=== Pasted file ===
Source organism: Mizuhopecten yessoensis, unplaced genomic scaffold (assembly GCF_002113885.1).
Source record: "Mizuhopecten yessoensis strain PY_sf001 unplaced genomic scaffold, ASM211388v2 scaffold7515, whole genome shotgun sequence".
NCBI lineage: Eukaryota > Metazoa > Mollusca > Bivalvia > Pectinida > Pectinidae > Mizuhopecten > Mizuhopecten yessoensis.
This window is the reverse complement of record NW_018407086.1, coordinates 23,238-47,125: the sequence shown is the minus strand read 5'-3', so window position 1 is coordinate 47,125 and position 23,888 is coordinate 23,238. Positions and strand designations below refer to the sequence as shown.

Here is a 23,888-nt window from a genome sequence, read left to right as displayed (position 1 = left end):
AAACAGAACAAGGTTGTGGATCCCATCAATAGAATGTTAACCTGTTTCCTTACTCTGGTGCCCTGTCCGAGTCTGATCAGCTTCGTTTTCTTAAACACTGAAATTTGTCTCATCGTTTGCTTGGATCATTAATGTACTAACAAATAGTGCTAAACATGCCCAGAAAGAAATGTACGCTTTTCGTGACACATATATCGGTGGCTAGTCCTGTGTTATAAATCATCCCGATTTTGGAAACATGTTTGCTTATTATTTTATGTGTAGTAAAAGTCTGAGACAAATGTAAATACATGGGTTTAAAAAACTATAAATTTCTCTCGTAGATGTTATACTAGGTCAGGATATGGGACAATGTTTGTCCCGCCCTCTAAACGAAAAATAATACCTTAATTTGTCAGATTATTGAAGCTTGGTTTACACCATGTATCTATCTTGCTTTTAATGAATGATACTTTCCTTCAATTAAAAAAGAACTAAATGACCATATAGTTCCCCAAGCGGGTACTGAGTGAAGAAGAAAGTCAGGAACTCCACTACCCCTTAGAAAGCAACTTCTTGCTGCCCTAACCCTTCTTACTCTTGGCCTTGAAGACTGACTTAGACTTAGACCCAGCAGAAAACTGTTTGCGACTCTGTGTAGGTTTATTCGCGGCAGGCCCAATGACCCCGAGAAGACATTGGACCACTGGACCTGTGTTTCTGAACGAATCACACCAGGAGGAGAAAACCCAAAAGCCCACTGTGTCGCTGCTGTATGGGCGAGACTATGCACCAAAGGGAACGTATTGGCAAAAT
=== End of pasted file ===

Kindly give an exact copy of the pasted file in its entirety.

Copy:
Source organism: Mizuhopecten yessoensis, unplaced genomic scaffold (assembly GCF_002113885.1).
Source record: "Mizuhopecten yessoensis strain PY_sf001 unplaced genomic scaffold, ASM211388v2 scaffold7515, whole genome shotgun sequence".
NCBI lineage: Eukaryota > Metazoa > Mollusca > Bivalvia > Pectinida > Pectinidae > Mizuhopecten > Mizuhopecten yessoensis.
This window is the reverse complement of record NW_018407086.1, coordinates 23,238-47,125: the sequence shown is the minus strand read 5'-3', so window position 1 is coordinate 47,125 and position 23,888 is coordinate 23,238. Positions and strand designations below refer to the sequence as shown.

Here is a 23,888-nt window from a genome sequence, read left to right as displayed (position 1 = left end):
AAACAGAACAAGGTTGTGGATCCCATCAATAGAATGTTAACCTGTTTCCTTACTCTGGTGCCCTGTCCGAGTCTGATCAGCTTCGTTTTCTTAAACACTGAAATTTGTCTCATCGTTTGCTTGGATCATTAATGTACTAACAAATAGTGCTAAACATGCCCAGAAAGAAATGTACGCTTTTCGTGACACATATATCGGTGGCTAGTCCTGTGTTATAAATCATCCCGATTTTGGAAACATGTTTGCTTATTATTTTATGTGTAGTAAAAGTCTGAGACAAATGTAAATACATGGGTTTAAAAAACTATAAATTTCTCTCGTAGATGTTATACTAGGTCAGGATATGGGACAATGTTTGTCCCGCCCTCTAAACGAAAAATAATACCTTAATTTGTCAGATTATTGAAGCTTGGTTTACACCATGTATCTATCTTGCTTTTAATGAATGATACTTTCCTTCAATTAAAAAAGAACTAAATGACCATATAGTTCCCCAAGCGGGTACTGAGTGAAGAAGAAAGTCAGGAACTCCACTACCCCTTAGAAAGCAACTTCTTGCTGCCCTAACCCTTCTTACTCTTGGCCTTGAAGACTGACTTAGACTTAGACCCAGCAGAAAACTGTTTGCGACTCTGTGTAGGTTTATTCGCGGCAGGCCCAATGACCCCGAGAAGACATTGGACCACTGGACCTGTGTTTCTGAACGAATCACACCAGGAGGAGAAAACCCAAAAGCCCACTGTGTCGCTGCTGTATGGGCGAGACTATGCACCAAAGGGAACGTATTGGCAAAAT